Casting the first ice pick

This tweet by Prof. Daniel Drezner of the Fletcher School came across my feed last night.

Teachers, don’t make fun of your students. It’s not funny. It’s shitty.

Besides that, the distinction between its and it’s is so insignificant that only people who don’t know much about language would cling to it like it’s some ancient secret. Arguing about its/it’s (or picking on your students over it) is like arguing over who the best Robin was, Dick Grayson or Tim Drake*.

As it turns out, Ammon Shea (the author of Reading the OED, which you should totally read) did some digging and found out that Prof. Danny mistakenly used it’s for its in his dissertation. Because of course he did.

I wonder how he’d feel if his supervisor joked on twitter dot com about stabbing him with an icepick.

* If you didn’t get this reference, don’t worry. It doesn’t matter. Just like misusing its/it’s doesn’t matter. If you did get this reference, then you know the answer is Tim Drake**.

** Fight me.

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@ is a verb now

Ok, it’s been a verb for a while now. It’s not the first preposition to become a verb (there’s also out*), but it’s a recent addition and it’s very interesting. First, according to all of my students, the verb is spelled “@”. I’m willing to bet that not everyone follows this though. I don’t have much to say about @ as a verb, or nothing that you don’t already know, but I checked a few dictionaries to see if they had an entry for it. The results and links are below. Enjoy!

Dictionary Has an entry for @?
Merriam-Webster No, but there is a blog post
Macmillan Yes
OED No (but there’s an entry for the @ sign)
Oxford Dictionaries Yes
Cambridge Learner’s No
American Heritage Yes
Wiktionary Yes
Urban Dictionary Of course (Obvs, NSFL. Tread lightly)

 

* Ok, technically speaking, out as a verb is oooooold. I mean, Old English old. That’s old old.

Olde?

Why is there no article before “king” in the clause “Oh I just can’t wait to be king!”

This post is inspired by a question my student asked me. The quote in the title comes from a song in the movie The Lion King (sing along here). We might expect a definite article to be used in front of king. But it’s not there. So what gives? Continue reading “Why is there no article before “king” in the clause “Oh I just can’t wait to be king!””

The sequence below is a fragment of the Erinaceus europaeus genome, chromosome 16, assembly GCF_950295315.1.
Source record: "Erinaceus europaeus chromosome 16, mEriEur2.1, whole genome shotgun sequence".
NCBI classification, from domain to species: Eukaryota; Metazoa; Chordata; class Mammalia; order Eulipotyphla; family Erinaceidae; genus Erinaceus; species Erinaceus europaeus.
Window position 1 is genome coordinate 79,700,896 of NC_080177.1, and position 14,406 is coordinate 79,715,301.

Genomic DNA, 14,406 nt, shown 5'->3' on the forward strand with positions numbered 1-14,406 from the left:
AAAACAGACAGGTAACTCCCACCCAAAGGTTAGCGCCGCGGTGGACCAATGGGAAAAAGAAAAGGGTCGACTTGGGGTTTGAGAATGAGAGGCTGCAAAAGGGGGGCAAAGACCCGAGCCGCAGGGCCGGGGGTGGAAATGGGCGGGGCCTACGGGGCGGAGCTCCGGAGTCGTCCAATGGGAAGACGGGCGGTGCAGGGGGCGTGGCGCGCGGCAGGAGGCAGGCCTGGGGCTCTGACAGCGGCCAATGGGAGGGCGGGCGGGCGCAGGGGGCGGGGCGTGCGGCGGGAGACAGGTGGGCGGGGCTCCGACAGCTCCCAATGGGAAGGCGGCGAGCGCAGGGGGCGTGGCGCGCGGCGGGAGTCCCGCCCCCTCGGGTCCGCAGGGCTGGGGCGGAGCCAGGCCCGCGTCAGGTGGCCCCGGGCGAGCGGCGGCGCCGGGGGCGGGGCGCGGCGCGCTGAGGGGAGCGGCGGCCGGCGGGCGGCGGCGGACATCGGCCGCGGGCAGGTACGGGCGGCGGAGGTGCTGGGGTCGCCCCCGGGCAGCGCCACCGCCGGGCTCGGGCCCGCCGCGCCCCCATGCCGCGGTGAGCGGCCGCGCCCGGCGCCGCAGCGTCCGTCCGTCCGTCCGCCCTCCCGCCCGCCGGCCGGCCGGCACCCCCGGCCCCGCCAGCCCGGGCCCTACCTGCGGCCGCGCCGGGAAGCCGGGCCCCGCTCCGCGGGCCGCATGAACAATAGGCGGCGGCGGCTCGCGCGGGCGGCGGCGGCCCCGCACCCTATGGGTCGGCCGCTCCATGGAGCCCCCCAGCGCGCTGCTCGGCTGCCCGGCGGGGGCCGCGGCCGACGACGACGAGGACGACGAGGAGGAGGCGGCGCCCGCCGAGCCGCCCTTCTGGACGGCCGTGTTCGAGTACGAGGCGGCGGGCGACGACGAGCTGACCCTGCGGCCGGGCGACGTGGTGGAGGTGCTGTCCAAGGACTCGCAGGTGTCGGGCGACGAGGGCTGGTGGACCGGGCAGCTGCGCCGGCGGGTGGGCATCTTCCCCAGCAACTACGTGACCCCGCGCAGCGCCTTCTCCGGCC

Word Fails Me #9: Neither do me

Ok, we don’t need to get into subject and object prepositions, but it’s bananas that Word is suggesting I write “Neither do me” over “Neither do I”. Come on, Word! Not even the laissez-fairest of linguists (such as me) would say that “Neither do me” is good (enough) English.

MSWord Neither do me

This is an entry in a series of posts I’m calling Word Fails Me, in which I highlight the strange ideas that Microsoft Word has about English grammar. Each post will be a screenshot with a short comment. The intention of this series is to amuse you and make you wonder where Word is getting its ideas. I’m not trying to be condescending to Word’s grammar checker or the people behind it. Word is a fascinating program and the grammar checker can be a lifesaver, even if it leans prescriptivist sometimes. If I come across interesting research into MS Word’s grammar checker, I’ll share it here. You can find all of the entries under the Word Fails Me tag. Enjoy!

Pronoun nonsense on Grammar Bytes

Hi! Greetings from Crazy Grammar Town! We’re still here… We’re still… here. This time we’re going to (again) look at a website called Grammar Bytes (the website is chompchomp.com). This “grammar” site wants to tell you about pronouns. They say that a “possessive noun should not be the antecedent for a pronoun.” What the heck does that mean? We’ll take it piece by juicy piece. Grammar Bytes says:

Possessive nouns function as adjectives. You can drive a fast car, a red car, a dirty car, or Mom’s car. Fast, red, and dirty are all adjectives telling us which car. The possessive noun Mom’s is adjectival too.

Yeah, ok, I guess. Tell me more.

You ruin the clarity of a sentence when the antecedent for a subject or object pronoun like he or him is a possessive noun.

Read this example:

Kevin’s fingers were strumming the guitar when he winked at Donna.